As soon as a student completes the 8th grade, the clock starts ticking. From that very moment the child has approximately…Two Million Minutes until high school graduation…Two Million Minutes to build their intellectual foundation…Two Million Minutes to prepare for college and ultimately career…Two Million Minutes to go from a teenager to an adult.
How do most American high school students spend this time? Statistics for American high school students give rise to concern. Less than 40 percent of U.S. students take a science course more rigorous than general biology, and a mere 18 percent take advanced classes in physics, chemistry or biology. Only 45 percent of U.S. students take math coursework beyond two years of algebra and one year of geometry. And 50 percent of all college freshmen require remedial coursework.
Even more distressing are statistics offered by the National Center on Education and the Economy in its 2007 report “Tough choices or Tough Times.” For every 100 ninth graders:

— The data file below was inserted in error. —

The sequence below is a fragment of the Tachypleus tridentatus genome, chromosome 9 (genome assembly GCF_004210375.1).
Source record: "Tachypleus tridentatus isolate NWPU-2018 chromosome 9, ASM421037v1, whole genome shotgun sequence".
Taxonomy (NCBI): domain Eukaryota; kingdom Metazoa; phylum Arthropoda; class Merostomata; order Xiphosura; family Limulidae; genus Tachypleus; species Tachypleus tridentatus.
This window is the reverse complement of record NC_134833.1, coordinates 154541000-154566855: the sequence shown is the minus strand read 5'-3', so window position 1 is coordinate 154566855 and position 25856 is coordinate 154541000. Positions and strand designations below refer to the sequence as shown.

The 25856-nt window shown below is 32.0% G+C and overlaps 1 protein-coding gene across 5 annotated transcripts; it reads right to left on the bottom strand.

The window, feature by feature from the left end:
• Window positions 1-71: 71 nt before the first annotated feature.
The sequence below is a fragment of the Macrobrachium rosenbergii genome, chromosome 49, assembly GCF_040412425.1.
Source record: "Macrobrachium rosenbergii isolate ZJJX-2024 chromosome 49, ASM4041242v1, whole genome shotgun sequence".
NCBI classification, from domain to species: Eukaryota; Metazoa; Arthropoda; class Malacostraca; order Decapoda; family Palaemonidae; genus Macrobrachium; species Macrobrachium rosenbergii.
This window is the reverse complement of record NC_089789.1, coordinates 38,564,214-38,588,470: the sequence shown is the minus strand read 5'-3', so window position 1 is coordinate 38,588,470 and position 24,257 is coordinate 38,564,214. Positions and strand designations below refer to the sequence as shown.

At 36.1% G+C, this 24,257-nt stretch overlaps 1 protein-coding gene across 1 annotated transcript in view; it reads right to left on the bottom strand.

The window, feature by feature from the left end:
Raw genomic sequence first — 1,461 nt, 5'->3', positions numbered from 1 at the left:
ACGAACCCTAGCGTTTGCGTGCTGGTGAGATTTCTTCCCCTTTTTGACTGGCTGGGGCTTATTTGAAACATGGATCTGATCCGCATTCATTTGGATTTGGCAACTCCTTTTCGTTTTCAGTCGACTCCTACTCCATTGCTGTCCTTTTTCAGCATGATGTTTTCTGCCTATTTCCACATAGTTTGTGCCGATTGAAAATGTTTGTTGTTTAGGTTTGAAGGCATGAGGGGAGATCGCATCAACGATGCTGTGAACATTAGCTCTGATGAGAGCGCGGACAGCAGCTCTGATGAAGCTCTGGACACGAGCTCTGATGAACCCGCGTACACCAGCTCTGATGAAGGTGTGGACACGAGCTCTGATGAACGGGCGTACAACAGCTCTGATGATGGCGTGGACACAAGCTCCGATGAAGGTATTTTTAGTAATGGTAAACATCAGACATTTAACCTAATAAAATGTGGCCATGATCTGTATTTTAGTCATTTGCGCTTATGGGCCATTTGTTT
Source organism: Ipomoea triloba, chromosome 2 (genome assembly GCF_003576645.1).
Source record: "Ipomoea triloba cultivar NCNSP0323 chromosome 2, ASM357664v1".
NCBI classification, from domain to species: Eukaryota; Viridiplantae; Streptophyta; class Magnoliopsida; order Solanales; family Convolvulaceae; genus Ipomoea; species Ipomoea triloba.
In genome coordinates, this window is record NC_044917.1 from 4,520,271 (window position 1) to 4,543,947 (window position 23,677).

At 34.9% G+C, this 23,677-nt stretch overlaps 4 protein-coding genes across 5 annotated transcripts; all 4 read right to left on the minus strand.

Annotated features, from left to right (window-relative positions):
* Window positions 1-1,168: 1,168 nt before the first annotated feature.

68 graduate from high school in four years.
40 enroll directly in college after graduation
27 are still enrolled in college one year after entering
18 earned an associate degree within three years or a bachelor’s degree with six years
82 don’t receive a college degree
How a student spends their Two Million Minutes – in class, at home studying, playing sports, working, sleeping, socializing or just goofing off — will affect their economic prospects for the rest of their lives.
A new documentary, appropriately titled Two Million Minutes, takes a deeper look at how the three superpowers of the 21st Century – China, India and the United States – are preparing their students for the future. The film follows two students – a boy and a girl – from each of these countries from the viewpoint of kids preparing for their future.
And more about Skills Gaps